The Monopoly of Violence, by The New York Times

Par David Dufresne, 12 février 2022 | 74 Lectures

‘The Monopoly of Violence’

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On paper, the “The Monopoly of Violence” sounds hopelessly idealistic. David Dufresne’s documentary assembles a variety of French citizens — historians, scholars, politicians, cops, protesters — in small, one-on-one conversations about police brutality, while videos from the country’s Yellow Vest demonstrations are projected on a large screen. But rather than indulge in bland both-sides-ism or navel-gazing, Dufresne’s whip-smart film uses the power of images to provoke the kind of dialogue that seems rare in contemporary society.

The through line of these discussions is the German sociologist Max Weber’s claim that the state exercises power by claiming “the monopoly of the legitimate use of physical violence.” The documentary asks, is this one-sided right to use force indeed legitimate ? The film’s interlocutors bring a whole range of experiences — theoretical, lived, official, colloquial — to this question, and Dufresne’s radical gesture is to give them all equal weight. We are invited to consider theorists’ analytical insights into the historical flaws of French democracy alongside the rousing, emotional testimonies of the victims of police violence, some of whom bear permanent injuries. Revisiting images of their brutalization, these victims impart the real sense of grief, betrayal and desperation that undergirds protest.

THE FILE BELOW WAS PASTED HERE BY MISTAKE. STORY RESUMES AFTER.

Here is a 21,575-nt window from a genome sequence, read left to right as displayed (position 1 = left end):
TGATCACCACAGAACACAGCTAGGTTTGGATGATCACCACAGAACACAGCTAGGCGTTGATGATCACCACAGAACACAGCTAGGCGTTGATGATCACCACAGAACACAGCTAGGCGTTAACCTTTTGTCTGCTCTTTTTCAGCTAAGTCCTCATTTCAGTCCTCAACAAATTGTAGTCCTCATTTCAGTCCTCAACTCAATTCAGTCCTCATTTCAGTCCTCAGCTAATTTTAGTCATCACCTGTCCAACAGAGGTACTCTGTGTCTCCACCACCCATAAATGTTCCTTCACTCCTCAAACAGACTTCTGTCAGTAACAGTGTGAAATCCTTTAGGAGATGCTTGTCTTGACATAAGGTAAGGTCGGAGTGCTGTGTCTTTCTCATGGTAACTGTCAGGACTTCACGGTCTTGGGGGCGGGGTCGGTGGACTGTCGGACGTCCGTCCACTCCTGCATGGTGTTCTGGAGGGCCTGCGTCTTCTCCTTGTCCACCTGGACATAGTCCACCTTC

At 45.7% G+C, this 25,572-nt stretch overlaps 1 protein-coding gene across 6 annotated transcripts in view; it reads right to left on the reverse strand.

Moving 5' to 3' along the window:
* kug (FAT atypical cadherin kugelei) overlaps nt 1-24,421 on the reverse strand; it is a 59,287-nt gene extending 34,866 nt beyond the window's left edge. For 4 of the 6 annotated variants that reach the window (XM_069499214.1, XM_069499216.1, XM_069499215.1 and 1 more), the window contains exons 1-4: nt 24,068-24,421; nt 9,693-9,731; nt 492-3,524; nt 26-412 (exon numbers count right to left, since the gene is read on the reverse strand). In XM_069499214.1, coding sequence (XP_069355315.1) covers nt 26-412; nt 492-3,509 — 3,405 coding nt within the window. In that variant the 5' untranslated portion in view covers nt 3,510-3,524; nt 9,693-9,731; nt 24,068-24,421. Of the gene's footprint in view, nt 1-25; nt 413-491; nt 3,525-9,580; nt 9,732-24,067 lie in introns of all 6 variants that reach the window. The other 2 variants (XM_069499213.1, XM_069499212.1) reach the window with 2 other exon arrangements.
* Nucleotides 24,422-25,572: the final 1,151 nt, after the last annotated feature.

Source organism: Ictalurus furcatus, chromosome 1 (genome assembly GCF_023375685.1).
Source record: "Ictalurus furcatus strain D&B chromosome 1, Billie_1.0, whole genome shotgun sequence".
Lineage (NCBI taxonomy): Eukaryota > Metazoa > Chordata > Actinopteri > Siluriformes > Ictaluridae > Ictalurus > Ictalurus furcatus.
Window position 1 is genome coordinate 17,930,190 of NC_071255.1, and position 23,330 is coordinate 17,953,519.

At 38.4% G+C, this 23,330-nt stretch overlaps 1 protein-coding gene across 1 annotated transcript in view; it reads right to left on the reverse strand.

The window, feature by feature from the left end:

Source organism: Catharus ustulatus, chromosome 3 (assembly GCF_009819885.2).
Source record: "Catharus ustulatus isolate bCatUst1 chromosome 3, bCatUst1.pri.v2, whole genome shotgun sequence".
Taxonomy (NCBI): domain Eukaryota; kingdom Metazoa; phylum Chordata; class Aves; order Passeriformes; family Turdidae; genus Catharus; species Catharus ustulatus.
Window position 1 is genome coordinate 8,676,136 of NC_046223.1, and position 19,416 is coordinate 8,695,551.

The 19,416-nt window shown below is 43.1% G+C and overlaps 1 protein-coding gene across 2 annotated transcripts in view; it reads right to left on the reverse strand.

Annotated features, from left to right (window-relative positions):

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The Monopoly of Violence

​’Monopoly Of Violence’ scoops top prizes at Unifrance’s MyFrenchFilmFestival | News | Screen

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